July 18, 2014 20:09
Negotiable solution to Ukraine crisis still possible - Russian envoy to UN (Part 2)
NEW YORK. July 18 (Interfax) - Russia still believes there are chances to settle the Ukraine crisis through negotiations, says Russian Permanent Representative at the UN Vitaly Churkin.
"The punitive operation in eastern Ukraine needs to be stopped immediately. A negotiable solution to the crisis is still possible. It is necessary finally to make the right choice," Churkin said at a UN Security Council session on Friday.
Russia has proposed three times that the UN Security Council adopt a resolution to stop bloodshed in Ukraine, but these proposals were not supported by Russia's Western partners, he said.
"Our Western colleagues reacted with blatant cynicism, saying they can't compromise their principles, and the government is free to do whatever it wishes. As they say, one could shoot himself out of principle. But why should the interests of the entire nation, the people of Ukraine, be sacrificed for someone's geopolitical ambitions?" Churkin said.
(Our editorial staff can be reached at firstname.lastname@example.org)
December 22, 2014
Russian military officers helping monitor east Ukraine truce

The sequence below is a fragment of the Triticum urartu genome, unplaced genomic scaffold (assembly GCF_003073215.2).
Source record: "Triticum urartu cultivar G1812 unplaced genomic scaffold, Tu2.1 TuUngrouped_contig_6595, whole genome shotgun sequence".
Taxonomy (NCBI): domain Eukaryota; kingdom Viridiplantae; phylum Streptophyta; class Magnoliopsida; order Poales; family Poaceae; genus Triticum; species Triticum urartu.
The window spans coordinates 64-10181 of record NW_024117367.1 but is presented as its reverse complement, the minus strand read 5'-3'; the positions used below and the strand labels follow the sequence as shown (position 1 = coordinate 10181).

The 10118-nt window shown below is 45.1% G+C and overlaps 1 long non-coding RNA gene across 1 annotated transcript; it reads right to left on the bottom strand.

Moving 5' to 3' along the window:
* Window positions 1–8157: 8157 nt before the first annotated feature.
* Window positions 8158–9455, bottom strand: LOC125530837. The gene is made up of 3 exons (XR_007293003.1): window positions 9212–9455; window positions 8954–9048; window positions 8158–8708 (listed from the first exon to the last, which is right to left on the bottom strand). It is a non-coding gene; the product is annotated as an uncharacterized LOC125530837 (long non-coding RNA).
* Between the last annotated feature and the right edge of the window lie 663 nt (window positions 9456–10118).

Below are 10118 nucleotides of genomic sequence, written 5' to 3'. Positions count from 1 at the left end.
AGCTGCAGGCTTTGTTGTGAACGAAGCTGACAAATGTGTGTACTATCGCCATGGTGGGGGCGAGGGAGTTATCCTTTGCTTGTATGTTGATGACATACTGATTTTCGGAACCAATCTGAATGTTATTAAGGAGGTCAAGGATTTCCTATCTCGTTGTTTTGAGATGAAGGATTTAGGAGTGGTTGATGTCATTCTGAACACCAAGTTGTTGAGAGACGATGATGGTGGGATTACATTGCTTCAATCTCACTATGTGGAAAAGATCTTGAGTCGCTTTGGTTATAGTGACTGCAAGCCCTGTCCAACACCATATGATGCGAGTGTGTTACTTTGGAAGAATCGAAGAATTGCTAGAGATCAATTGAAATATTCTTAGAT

Russia-donated mobile hospital launched in Ebola-stricken Guinea
Snowden well-settled in Moscow, has job, new friends - lawyer
DPR to lift curfew on New Year night
Kazakhstan, Ukraine could return to $4 bln trade - Nazarbayev
PACE rapporteur on Russia slams anti-Crimean sanctions
Belarus does not allow Russia-bound transit of electronics - official
2018 FIFA World Cup chance to prove Russia not racist - Champagne
OSCE should help launch Kyiv's dialogue with Donetsk, Luhansk - Duma speaker
Trust Bank capital shortfall measured in tens of billions of rubles - Central Bank
Trust Bank unable to cope with outflow of deposits last week - Sukhov
Lawmakers propose hiring Italian prosecutor as head of Ukraine anti-corruption agency
Main indexes of the Russia stock market for December 22
Germany‘s E.ON is spinning its Russian business off to a "New Company" which will be transferred to the company‘s shareholders, with plans to list it in 2016. Apart from the Russia business, the new company will receive all of E.ON‘s conventional energy assets. E.ON itself will focus on renewable energy and innovation. Johannes Teyssen, E.ON‘s CEO, told Interfax in an interview of the logic behind the decision and its implications for the concern‘s Russian subsidiary OJSC E.ON Russia.
Australian Ambassador to Russia Paul Myler has given an interview to Interfax ahead of the G20 summit in Brisbane in which he speaks about the MH17 crash, the reasons for joining the West‘s sanctions against Russia and explained why Australia expects changes in Russia‘s food policy by March 2015.
The name Arkady Rotenberg has been in the news far more frequently than usual in recent months. The billionaire was hit by the first wave of European Union sanctions against Russia, and has already challenged this decision in court. Recently it was reported that the businessman has sold part of his assets to his eldest son. Arkady Rotenberg spoke in an interview with Interfax about whether there was a link between these two developments, the impact of sanctions on his business, his friendship with President Vladimir Putin and many other topics.